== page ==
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Thursday, August 17, 2017

Levinson Praises Sweeney Proposal to Increase Funds for Career and Technical Training

Atlantic County Executive Dennis Levinson praised a proposal by Senate President Steve Sweeney that would place a bond referendum on the November 2018 ballot to help cover the cost of expanding the state’s network of 21 county vo-tech high schools. Senate President Sweeney proposed the idea as a way to ensure sustainable economic growth.

According to Levinson, Sweeney’s proposal would synergize Atlantic County’s economic strategy which emphasizes the need for economic diversity and workforce development.

“Improving the skills of our workforce is one of the biggest challenges facing Atlantic County today. We need more workers with solid math and computer skills to fill good paying jobs that don’t necessarily require college degrees. Our Atlantic County Institute of Technology would benefit greatly from this effort,” Levinson said. “Last year they had more than 1,000 applicants for 400 positions. This would enable ACIT to increase the number of students who want career and technical education.”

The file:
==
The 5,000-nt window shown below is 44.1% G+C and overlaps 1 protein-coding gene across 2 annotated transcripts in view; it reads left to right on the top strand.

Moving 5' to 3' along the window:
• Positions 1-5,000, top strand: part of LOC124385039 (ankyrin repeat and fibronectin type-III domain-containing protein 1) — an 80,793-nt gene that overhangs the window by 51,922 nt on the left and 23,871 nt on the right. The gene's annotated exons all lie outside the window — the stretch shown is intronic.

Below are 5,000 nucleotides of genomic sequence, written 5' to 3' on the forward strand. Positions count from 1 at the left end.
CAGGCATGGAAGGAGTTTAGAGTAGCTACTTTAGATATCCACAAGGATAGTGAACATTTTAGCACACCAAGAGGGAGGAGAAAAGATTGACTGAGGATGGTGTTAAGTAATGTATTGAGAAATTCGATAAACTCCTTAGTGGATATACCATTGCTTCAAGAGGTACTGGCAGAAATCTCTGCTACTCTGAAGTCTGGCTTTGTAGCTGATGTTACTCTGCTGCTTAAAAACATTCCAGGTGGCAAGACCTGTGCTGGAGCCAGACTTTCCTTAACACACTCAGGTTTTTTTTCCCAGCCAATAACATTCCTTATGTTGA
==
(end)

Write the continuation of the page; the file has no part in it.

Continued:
Phil Guenther, Superintendent of ACIT, said that Senator Sweeney’s proposal is very exciting and positive. “This would make it possible for us to create additional programs aligned with the county’s economic strategy that would both help create jobs and train workers for them. Many companies have a need for skilled workers but have difficulty finding them especially here in Atlantic County,” Guenther said.

As an example of the type of training program that would benefit from Senator Sweeney’s proposal, Levinson cited the county’s efforts to start an aviation maintenance and repair academy to help attract companies that do that type of work to the Atlantic City International Airport.

“The Atlantic County Economic Alliance and the South Jersey Transportation Authority are working closely to get these types of companies to locate in Atlantic County, but one of their biggest concerns is the need for workers. Additional funding would be a big help,” Levinson said.

Sweeney stated that while the amount necessary under the bond is still being tallied, he estimated it to be in the range of a few hundred million dollars. Law makers are expected to get a better idea of the amount required as a bipartisan legislative “manufacturing caucus” begins to hold hearings on how to strengthen New Jersey’s manufacturing industry.


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